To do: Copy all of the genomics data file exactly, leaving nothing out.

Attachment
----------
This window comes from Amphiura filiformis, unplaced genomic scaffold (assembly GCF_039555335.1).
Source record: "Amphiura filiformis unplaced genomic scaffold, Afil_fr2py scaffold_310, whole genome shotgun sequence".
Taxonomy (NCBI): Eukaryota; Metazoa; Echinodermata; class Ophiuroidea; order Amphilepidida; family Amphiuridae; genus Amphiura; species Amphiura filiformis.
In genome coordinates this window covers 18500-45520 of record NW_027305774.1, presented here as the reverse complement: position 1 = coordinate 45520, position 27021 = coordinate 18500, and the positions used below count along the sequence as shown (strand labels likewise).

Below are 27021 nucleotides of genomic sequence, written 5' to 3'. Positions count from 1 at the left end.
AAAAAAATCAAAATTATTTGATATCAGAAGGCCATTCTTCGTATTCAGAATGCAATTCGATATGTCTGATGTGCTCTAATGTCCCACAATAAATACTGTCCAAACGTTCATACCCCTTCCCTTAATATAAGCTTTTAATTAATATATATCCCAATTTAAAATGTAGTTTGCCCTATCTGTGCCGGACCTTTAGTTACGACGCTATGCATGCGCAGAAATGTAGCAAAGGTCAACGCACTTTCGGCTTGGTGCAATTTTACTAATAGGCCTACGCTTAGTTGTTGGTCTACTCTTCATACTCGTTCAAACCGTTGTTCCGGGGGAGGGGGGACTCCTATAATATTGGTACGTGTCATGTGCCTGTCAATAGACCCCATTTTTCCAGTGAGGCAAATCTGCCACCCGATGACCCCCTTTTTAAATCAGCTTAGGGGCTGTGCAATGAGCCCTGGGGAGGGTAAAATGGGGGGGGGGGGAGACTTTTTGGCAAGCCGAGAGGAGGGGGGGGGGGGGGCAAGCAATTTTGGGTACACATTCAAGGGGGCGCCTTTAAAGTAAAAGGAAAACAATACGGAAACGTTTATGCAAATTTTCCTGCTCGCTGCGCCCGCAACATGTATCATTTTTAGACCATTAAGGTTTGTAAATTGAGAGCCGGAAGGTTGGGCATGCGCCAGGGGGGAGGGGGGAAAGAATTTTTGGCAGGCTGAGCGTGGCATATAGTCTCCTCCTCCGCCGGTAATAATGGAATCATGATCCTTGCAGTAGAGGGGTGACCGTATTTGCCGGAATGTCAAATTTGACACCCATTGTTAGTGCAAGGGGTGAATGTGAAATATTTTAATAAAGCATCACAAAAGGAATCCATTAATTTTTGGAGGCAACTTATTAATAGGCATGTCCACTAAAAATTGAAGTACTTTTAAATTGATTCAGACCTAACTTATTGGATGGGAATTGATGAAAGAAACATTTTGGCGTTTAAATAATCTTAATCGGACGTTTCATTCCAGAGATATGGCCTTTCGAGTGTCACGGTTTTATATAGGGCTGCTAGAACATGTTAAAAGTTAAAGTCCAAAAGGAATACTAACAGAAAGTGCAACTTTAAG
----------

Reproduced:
This window comes from Amphiura filiformis, unplaced genomic scaffold (assembly GCF_039555335.1).
Source record: "Amphiura filiformis unplaced genomic scaffold, Afil_fr2py scaffold_310, whole genome shotgun sequence".
Taxonomy (NCBI): Eukaryota; Metazoa; Echinodermata; class Ophiuroidea; order Amphilepidida; family Amphiuridae; genus Amphiura; species Amphiura filiformis.
In genome coordinates this window covers 18500-45520 of record NW_027305774.1, presented here as the reverse complement: position 1 = coordinate 45520, position 27021 = coordinate 18500, and the positions used below count along the sequence as shown (strand labels likewise).

Below are 27021 nucleotides of genomic sequence, written 5' to 3'. Positions count from 1 at the left end.
AAAAAAATCAAAATTATTTGATATCAGAAGGCCATTCTTCGTATTCAGAATGCAATTCGATATGTCTGATGTGCTCTAATGTCCCACAATAAATACTGTCCAAACGTTCATACCCCTTCCCTTAATATAAGCTTTTAATTAATATATATCCCAATTTAAAATGTAGTTTGCCCTATCTGTGCCGGACCTTTAGTTACGACGCTATGCATGCGCAGAAATGTAGCAAAGGTCAACGCACTTTCGGCTTGGTGCAATTTTACTAATAGGCCTACGCTTAGTTGTTGGTCTACTCTTCATACTCGTTCAAACCGTTGTTCCGGGGGAGGGGGGACTCCTATAATATTGGTACGTGTCATGTGCCTGTCAATAGACCCCATTTTTCCAGTGAGGCAAATCTGCCACCCGATGACCCCCTTTTTAAATCAGCTTAGGGGCTGTGCAATGAGCCCTGGGGAGGGTAAAATGGGGGGGGGGGGAGACTTTTTGGCAAGCCGAGAGGAGGGGGGGGGGGGGGCAAGCAATTTTGGGTACACATTCAAGGGGGCGCCTTTAAAGTAAAAGGAAAACAATACGGAAACGTTTATGCAAATTTTCCTGCTCGCTGCGCCCGCAACATGTATCATTTTTAGACCATTAAGGTTTGTAAATTGAGAGCCGGAAGGTTGGGCATGCGCCAGGGGGGAGGGGGGAAAGAATTTTTGGCAGGCTGAGCGTGGCATATAGTCTCCTCCTCCGCCGGTAATAATGGAATCATGATCCTTGCAGTAGAGGGGTGACCGTATTTGCCGGAATGTCAAATTTGACACCCATTGTTAGTGCAAGGGGTGAATGTGAAATATTTTAATAAAGCATCACAAAAGGAATCCATTAATTTTTGGAGGCAACTTATTAATAGGCATGTCCACTAAAAATTGAAGTACTTTTAAATTGATTCAGACCTAACTTATTGGATGGGAATTGATGAAAGAAACATTTTGGCGTTTAAATAATCTTAATCGGACGTTTCATTCCAGAGATATGGCCTTTCGAGTGTCACGGTTTTATATAGGGCTGCTAGAACATGTTAAAAGTTAAAGTCCAAAAGGAATACTAACAGAAAGTGCAACTTTAAG